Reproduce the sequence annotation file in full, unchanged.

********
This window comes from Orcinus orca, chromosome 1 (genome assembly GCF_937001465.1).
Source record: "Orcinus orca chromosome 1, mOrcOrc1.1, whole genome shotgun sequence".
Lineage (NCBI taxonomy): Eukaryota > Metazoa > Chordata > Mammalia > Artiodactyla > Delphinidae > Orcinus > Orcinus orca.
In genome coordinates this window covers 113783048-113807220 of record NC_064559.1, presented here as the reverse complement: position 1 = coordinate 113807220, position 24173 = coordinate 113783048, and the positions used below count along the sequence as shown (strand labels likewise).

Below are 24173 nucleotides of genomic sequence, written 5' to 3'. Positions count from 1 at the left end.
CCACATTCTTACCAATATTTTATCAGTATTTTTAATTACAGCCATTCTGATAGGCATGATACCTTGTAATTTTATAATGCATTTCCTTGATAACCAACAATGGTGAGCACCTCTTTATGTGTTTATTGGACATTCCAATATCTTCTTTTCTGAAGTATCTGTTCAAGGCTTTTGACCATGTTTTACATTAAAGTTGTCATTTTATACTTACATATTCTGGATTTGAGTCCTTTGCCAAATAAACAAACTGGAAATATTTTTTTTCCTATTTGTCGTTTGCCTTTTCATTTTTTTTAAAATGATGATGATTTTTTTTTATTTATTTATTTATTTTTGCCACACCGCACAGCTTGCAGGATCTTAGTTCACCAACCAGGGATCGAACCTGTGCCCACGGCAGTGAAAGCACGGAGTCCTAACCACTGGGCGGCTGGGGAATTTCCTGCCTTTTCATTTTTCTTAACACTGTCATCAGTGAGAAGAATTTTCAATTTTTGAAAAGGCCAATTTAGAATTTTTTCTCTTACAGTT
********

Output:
This window comes from Orcinus orca, chromosome 1 (genome assembly GCF_937001465.1).
Source record: "Orcinus orca chromosome 1, mOrcOrc1.1, whole genome shotgun sequence".
Lineage (NCBI taxonomy): Eukaryota > Metazoa > Chordata > Mammalia > Artiodactyla > Delphinidae > Orcinus > Orcinus orca.
In genome coordinates this window covers 113783048-113807220 of record NC_064559.1, presented here as the reverse complement: position 1 = coordinate 113807220, position 24173 = coordinate 113783048, and the positions used below count along the sequence as shown (strand labels likewise).

Below are 24173 nucleotides of genomic sequence, written 5' to 3'. Positions count from 1 at the left end.
CCACATTCTTACCAATATTTTATCAGTATTTTTAATTACAGCCATTCTGATAGGCATGATACCTTGTAATTTTATAATGCATTTCCTTGATAACCAACAATGGTGAGCACCTCTTTATGTGTTTATTGGACATTCCAATATCTTCTTTTCTGAAGTATCTGTTCAAGGCTTTTGACCATGTTTTACATTAAAGTTGTCATTTTATACTTACATATTCTGGATTTGAGTCCTTTGCCAAATAAACAAACTGGAAATATTTTTTTTCCTATTTGTCGTTTGCCTTTTCATTTTTTTTAAAATGATGATGATTTTTTTTTATTTATTTATTTATTTTTGCCACACCGCACAGCTTGCAGGATCTTAGTTCACCAACCAGGGATCGAACCTGTGCCCACGGCAGTGAAAGCACGGAGTCCTAACCACTGGGCGGCTGGGGAATTTCCTGCCTTTTCATTTTTCTTAACACTGTCATCAGTGAGAAGAATTTTCAATTTTTGAAAAGGCCAATTTAGAATTTTTTCTCTTACAGTT